CLEVELAND, OH (WOIO) - Last month, someone stole the iconic "Polish Village" neon sign seen for decades perched on top of the Polish Village Restaurant and Bar in Slavic Village.
The sign's hand-painted dancers were framed by lights and the words "Polish Village." It was a beacon in the neighborhood.
"Somebody decided that they wanted to have this sign in order to scrap it," said Christopher Alvarado, executive director of Slavic Village Development. The group is steering the neighborhood back to success.
The restaurant has been closed for a few years. Recently, the Cuyahoga County Land Bank foreclosed the property. During that process the sign was taken.
"This sign in a part of our heritage. There are few of these signs - particularly ones that go back many decades that were original neon signs - and certainly not ones that had that lasting power in the neighborhood," Alvarado said.
Whoever took the sign likely had help. It weighs several hundred pounds and was sawed from its metal bracket.
"Having grown up in the neighborhood and seeing it all the time and finding out that it was gone- thinking what could have happened to it was pretty devastating," said Marilyn Mosinski, director of business recruitment and development for Slavic Village Development.
The sign had deteriorated over the years, but Slavic Village Development was making restoration plans so it could be relocated to a prominent area.
"Polish Village Restaurant was definitely a neighborhood bar where people would come in and listen to polka music, grab a great kielbasa sandwich and a good shot and a beer," Mosinski said. "Putting it back up will help folks who have memories of that bar."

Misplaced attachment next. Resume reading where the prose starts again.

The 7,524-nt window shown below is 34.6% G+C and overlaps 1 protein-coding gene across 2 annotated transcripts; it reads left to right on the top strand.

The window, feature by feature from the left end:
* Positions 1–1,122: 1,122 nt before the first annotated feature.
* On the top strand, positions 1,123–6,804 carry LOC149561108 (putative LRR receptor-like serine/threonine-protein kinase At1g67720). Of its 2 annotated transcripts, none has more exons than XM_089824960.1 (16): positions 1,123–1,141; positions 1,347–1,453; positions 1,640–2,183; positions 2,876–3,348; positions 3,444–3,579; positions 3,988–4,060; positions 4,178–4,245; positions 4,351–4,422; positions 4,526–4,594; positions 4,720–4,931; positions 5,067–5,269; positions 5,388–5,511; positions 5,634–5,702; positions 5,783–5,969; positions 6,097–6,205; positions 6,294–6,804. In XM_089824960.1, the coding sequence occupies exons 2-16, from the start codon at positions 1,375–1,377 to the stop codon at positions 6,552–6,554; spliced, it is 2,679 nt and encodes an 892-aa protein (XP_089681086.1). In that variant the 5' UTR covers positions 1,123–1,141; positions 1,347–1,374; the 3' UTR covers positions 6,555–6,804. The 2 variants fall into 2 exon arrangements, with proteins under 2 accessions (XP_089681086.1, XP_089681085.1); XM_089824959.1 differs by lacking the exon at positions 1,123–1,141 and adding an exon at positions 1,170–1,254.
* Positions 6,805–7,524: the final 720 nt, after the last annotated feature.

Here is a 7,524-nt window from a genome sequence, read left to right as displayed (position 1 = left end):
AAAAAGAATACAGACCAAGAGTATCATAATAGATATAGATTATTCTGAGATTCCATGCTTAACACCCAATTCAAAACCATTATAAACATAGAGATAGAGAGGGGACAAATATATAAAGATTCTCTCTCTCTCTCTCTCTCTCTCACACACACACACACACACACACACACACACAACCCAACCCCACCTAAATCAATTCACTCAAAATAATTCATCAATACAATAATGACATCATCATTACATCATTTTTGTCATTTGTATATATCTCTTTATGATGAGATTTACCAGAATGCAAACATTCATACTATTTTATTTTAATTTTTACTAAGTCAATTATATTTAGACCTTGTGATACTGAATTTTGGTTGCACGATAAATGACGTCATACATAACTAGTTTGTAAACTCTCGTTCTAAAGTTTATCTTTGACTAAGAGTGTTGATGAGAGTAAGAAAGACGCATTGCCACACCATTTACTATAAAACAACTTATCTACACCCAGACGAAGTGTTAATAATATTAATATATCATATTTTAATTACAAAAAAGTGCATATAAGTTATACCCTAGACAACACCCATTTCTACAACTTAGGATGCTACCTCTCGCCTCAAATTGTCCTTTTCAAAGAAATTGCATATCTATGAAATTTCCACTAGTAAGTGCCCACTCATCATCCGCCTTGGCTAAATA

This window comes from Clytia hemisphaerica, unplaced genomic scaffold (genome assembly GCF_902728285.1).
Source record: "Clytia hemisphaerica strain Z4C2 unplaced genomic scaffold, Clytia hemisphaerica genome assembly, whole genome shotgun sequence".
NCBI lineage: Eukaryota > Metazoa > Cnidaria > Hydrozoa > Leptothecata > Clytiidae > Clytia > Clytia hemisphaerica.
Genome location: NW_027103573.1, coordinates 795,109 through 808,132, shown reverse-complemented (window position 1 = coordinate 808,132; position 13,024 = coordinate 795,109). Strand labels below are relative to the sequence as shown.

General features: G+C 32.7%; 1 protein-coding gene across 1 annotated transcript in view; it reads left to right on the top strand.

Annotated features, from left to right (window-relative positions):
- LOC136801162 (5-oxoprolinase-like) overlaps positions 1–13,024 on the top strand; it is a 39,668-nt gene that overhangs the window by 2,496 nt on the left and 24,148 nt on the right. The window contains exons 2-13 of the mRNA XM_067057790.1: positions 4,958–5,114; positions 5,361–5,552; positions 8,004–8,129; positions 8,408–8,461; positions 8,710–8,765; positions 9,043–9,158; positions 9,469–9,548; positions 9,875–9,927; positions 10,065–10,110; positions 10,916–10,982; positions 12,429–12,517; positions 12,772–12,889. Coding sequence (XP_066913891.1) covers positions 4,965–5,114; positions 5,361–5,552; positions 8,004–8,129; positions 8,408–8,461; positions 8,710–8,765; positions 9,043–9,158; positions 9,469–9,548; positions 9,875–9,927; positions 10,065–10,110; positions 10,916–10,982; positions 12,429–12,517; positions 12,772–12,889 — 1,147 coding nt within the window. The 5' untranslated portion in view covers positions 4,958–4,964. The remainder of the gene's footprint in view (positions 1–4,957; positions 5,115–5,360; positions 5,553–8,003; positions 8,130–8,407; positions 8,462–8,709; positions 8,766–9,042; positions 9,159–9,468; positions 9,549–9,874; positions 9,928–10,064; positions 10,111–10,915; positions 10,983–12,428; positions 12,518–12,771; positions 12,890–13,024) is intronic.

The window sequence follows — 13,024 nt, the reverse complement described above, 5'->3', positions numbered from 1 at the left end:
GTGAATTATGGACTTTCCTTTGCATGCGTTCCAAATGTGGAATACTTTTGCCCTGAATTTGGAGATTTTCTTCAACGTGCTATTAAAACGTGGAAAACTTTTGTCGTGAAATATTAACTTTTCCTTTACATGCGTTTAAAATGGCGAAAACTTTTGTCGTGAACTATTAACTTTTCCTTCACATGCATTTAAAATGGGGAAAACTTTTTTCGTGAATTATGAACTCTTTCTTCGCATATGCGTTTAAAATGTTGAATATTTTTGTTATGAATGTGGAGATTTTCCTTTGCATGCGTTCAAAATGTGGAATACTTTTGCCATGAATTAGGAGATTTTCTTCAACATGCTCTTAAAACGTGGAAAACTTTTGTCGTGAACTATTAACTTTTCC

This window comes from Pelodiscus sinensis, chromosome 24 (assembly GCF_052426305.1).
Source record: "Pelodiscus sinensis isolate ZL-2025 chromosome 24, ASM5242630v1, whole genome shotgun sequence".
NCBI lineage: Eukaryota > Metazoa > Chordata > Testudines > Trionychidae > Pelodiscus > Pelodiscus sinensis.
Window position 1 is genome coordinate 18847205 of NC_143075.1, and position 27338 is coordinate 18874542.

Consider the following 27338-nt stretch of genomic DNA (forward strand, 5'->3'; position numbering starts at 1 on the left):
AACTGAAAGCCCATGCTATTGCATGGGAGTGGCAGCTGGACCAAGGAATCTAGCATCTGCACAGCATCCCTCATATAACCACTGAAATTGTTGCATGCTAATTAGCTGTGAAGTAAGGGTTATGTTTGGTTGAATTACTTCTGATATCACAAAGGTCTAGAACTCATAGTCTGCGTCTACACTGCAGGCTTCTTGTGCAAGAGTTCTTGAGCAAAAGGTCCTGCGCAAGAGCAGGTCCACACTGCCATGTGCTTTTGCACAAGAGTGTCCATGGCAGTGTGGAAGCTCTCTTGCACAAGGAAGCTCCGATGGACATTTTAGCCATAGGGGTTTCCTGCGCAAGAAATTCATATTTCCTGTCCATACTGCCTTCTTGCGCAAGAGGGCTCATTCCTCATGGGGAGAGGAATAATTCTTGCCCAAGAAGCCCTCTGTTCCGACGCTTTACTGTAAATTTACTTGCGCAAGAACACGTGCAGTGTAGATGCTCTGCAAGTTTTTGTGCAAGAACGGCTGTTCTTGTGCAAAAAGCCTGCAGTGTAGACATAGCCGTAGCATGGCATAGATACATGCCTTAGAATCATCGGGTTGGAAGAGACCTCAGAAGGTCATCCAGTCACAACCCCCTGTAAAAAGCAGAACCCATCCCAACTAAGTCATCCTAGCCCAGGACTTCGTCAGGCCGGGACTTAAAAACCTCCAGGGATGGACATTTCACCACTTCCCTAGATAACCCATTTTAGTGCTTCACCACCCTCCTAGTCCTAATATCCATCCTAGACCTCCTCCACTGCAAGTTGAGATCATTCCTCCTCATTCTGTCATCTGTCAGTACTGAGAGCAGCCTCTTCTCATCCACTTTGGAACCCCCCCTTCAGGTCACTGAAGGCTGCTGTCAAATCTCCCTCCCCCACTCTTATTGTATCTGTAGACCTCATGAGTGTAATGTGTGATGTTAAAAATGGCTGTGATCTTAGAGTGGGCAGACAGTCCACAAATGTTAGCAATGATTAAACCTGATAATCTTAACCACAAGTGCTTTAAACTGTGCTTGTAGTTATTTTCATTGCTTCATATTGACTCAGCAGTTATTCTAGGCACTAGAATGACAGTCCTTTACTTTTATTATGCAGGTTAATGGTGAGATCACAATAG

Alvarado said bringing the sign back to mint condition is also a tribute to the people who contributed to the neighborhood's success and to former Cleveland Municipal Housing Court Judge Ray Pianka who died this past January.
"These types of signs and this sign in particular was really important to the judge, because he was fighting every single day to restore our neighborhoods," Alvarado said.
Mosinski said a social media post and an article in a community newspaper likely shamed whoever took the sign into returning it. It was found at the very spot it was taken from.
Mosinski and Alvarado are looking forward to moving forward with restoration plans.
"Metal's resilient just like this neighborhood," Alvarado said.
Slavic Village Development has just begun a fundraising campaign to get the sign restored. The work will be done by a yet-to-be selected local artist. Those interested in learning more about the project or making a donation are encouraged to contact Slavic Village Development.